As you see, its not overly complicated. It's actually a pretty simple layout. But it is extremely productive, and will help you stay on task. Using this format was a lifesaver for me when I managed five events that each had their own deadlines and associated tasks.

Dig Deep

Be sure to add every item you can think of, even smaller details like changing staff signatures, or emailing staff and key stakeholders with updated information. Anything you can put on this list moves it out of your head, where it may have a chance to get lost.

I realize this format is unlikely to take the place of your current To Do list in its entirety. There are always other odds and ends that need to happen as well, especially if you wear multiple hats. However, it should go a long way in helping you organize your marketing and communications efforts so that they can become a larger priority in your week, rather than continually put on the back burner, never to be reheated again.

What if you don't have a marketing plan?

Many of you probably find yourselves in this category. But don't worry, all is not lost! 

Remember when you were in school and you had to create an outline for your research paper? Which did you do first? For me, it was easier to write the paper and then the outline, for some reason. The same principle applies here. Try creating your in-depth To Do list first, if you feel that needs your attention now. Then you'll be able to write your marketing plan from there. 

But I do encourage you to eventually go back and write your marketing plan. For all the reasons why, check out last week's post.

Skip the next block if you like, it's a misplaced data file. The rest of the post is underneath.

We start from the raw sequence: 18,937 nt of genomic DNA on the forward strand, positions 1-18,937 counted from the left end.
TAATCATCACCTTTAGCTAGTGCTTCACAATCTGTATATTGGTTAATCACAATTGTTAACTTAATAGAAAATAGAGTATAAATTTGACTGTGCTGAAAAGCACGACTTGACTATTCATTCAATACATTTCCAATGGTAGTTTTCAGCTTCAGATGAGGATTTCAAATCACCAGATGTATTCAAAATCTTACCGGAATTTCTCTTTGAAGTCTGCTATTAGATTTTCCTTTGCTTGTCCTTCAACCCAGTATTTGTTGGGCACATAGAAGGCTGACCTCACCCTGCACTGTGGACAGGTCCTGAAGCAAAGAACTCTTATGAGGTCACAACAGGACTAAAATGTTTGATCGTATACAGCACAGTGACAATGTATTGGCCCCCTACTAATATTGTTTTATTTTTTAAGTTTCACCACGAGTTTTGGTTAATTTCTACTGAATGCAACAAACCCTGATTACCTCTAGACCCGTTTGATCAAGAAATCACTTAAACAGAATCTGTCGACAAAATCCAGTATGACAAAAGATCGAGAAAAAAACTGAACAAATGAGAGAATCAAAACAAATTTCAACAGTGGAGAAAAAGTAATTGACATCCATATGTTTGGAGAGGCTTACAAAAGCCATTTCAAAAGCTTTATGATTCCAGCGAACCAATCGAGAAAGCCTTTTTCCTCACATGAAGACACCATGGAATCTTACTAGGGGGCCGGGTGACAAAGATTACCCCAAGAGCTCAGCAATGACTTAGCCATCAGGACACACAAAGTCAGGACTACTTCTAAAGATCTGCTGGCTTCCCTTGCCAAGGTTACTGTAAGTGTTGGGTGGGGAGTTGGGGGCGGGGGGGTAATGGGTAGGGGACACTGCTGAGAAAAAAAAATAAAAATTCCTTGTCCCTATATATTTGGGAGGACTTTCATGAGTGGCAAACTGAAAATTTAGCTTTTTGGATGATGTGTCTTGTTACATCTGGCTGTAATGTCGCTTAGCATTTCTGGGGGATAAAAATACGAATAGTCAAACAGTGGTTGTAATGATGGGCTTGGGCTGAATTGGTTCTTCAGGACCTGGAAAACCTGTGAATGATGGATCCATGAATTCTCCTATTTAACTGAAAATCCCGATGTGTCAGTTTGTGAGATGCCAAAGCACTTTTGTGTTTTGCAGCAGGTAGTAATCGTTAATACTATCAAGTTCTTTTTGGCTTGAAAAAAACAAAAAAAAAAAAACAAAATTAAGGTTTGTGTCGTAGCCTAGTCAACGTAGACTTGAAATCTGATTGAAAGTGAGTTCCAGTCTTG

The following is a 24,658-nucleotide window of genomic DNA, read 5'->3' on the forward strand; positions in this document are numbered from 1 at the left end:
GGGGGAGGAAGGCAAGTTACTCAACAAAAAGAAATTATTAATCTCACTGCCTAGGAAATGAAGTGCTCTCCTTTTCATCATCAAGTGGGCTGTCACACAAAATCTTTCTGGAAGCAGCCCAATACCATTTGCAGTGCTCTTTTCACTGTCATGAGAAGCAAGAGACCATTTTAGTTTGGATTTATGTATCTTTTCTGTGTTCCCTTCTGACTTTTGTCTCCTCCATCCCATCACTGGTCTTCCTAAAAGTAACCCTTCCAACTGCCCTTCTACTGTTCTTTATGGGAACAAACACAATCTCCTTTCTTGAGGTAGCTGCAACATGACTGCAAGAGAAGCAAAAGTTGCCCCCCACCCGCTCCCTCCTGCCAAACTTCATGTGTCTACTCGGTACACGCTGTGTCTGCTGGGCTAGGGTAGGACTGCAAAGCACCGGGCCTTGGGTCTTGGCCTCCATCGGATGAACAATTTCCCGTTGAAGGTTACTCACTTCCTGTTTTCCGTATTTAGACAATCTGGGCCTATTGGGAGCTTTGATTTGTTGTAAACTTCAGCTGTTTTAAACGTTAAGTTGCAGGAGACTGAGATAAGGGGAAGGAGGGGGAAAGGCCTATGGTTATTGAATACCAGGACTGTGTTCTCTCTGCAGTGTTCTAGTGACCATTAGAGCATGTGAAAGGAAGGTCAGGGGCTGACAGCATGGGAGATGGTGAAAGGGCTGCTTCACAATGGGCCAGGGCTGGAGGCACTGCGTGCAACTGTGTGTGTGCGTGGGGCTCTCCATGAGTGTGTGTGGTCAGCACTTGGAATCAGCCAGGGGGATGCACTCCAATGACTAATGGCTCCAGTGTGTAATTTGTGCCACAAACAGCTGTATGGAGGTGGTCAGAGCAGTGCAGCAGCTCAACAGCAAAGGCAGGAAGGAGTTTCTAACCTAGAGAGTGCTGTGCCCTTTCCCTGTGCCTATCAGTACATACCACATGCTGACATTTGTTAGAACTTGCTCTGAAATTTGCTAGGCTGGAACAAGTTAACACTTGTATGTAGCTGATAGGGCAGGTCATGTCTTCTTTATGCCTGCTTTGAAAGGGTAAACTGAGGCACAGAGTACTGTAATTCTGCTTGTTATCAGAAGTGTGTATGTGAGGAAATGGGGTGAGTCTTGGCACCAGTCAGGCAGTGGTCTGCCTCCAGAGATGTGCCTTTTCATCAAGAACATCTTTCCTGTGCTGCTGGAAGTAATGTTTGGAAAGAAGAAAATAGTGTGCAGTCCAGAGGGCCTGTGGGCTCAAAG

What now?

Whether you're creating your task list from a marketing plan, or starting with the list and moving backwards, this should make your day-to-day much easier.  It can be oh so helpful to see everything laid out in front of you at a glance rather than juggling a bunch of papers, separate lists, or keeping it locked up in your head.

Now you know what you need to do that day by referencing this task list because you have every item and deadline in black and white on one sheet. So, if you see that an email blast needs to go out in two weeks, you can work backward depending on how long it takes you to prepare it. Both short-term and long-term items are visible, helping you to manage your time better.

This will, of course, take some trial and error. If you are a person who loves systems, like me, you may adapt more easily. If you are used to playing your days more fast and loose, you may have more trouble initially, but implementing this idea will save you time and frustration because you'll automatically understand what each day has in store from a marketing and communications perspective.

As a result, you'll begin working further out, which removes a lot of the added stress of being in reaction mode or the frustration of working on projects in the wrong order. Your days can be tackled with greater intention, making better use of precious time.

Let me know how it goes!

And don't forget to download my task list template.

"This spreadsheet idea has saved my life, and made me so much more productive in the past year." - Erin J., Orange

Finally, you may also be wasting time on a few things that are sucking up your time, and not getting you anywhere. Wouldn't you love to free up some time and energy, so you can begin to focus more on what matters most? 



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 How to Fit Your Marketing Into Your Week

 Kristi Porter, founder at www.signify.solutions

I'm Kristi Porter, and I started Signify to provide writing, consulting and strategy services to nonprofits and for-profit organizations with a social mission, primarily through copywriting, marketing and business communications. I believe that cause-focused organizations like yours are the future of business. You're proof that companies can both make money and do good. And I'm here to help you get noticed and grow. When you succeed, we all win.